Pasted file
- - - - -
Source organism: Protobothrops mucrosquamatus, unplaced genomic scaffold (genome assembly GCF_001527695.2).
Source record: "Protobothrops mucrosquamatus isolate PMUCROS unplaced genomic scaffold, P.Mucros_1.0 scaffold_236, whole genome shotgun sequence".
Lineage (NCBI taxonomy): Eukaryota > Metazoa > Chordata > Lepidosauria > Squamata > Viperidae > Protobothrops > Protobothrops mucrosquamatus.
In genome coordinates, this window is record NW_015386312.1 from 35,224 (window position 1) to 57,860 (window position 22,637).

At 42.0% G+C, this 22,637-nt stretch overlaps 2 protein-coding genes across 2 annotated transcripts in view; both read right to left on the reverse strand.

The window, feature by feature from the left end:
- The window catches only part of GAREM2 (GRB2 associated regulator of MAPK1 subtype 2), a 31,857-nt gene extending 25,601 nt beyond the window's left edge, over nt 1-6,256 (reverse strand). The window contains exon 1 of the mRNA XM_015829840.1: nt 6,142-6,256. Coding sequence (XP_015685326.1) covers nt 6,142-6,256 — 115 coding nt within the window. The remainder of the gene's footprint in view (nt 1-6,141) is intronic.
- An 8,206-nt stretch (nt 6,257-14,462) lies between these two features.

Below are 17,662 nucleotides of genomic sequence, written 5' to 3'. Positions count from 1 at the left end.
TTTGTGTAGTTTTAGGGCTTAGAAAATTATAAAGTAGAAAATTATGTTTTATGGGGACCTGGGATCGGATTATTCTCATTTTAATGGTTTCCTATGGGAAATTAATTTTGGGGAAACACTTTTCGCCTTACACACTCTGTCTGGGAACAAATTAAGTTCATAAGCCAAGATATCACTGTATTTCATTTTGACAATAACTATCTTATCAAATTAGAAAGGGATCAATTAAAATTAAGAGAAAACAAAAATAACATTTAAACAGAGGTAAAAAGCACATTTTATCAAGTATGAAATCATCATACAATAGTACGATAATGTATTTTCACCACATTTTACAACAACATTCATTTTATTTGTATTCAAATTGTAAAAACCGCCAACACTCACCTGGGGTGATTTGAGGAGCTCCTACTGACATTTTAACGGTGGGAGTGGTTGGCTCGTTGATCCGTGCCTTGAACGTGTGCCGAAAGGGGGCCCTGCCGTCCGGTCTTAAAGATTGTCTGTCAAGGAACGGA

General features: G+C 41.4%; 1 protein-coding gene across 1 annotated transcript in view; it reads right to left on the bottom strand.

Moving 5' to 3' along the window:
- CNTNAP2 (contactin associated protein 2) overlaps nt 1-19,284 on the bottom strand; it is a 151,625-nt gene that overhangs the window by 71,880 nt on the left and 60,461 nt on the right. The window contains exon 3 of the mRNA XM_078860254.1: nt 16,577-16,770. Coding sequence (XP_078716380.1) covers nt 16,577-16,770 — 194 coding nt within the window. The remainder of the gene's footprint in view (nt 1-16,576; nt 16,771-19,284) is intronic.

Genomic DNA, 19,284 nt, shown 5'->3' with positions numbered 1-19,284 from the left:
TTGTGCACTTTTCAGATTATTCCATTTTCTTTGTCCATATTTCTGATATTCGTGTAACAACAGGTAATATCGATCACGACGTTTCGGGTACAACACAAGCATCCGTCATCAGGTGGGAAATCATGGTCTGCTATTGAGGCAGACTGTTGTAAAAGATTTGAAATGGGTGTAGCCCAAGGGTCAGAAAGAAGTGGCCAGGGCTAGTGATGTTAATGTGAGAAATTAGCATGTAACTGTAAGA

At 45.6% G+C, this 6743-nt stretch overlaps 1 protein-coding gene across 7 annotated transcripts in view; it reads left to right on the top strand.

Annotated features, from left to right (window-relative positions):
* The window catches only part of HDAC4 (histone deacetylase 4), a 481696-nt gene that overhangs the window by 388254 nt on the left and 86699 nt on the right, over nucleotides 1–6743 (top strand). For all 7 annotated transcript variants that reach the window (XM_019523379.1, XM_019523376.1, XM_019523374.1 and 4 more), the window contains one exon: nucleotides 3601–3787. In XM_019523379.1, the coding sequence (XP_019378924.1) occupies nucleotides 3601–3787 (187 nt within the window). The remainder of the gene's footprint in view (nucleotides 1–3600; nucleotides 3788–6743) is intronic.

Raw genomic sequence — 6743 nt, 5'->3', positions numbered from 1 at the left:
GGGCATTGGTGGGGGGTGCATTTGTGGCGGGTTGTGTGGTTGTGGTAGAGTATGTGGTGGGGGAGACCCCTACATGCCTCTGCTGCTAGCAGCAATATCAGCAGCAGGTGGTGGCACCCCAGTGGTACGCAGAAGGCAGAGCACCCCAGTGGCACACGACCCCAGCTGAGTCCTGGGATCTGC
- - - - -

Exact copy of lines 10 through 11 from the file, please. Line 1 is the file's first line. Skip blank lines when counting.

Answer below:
TTTGTGTAGTTTTAGGGCTTAGAAAATTATAAAGTAGAAAATTATGTTTTATGGGGACCTGGGATCGGATTATTCTCATTTTAATGGTTTCCTATGGGAAATTAATTTTGGGGAAACACTTTTCGCCTTACACACTCTGTCTGGGAACAAATTAAGTTCATAAGCCAAGATATCACTGTATTTCATTTTGACAATAACTATCTTATCAAATTAGAAAGGGATCAATTAAAATTAAGAGAAAACAAAAATAACATTTAAACAGAGGTAAAAAGCACATTTTATCAAGTATGAAATCATCATACAATAGTACGATAATGTATTTTCACCACATTTTACAACAACATTCATTTTATTTGTATTCAAATTGTAAAAACCGCCAACACTCACCTGGGGTGATTTGAGGAGCTCCTACTGACATTTTAACGGTGGGAGTGGTTGGCTCGTTGATCCGTGCCTTGAACGTGTGCCGAAAGGGGGCCCTGCCGTCCGGTCTTAAAGATTGTCTGTCAAGGAACGGA

General features: G+C 41.4%; 1 protein-coding gene across 1 annotated transcript in view; it reads right to left on the bottom strand.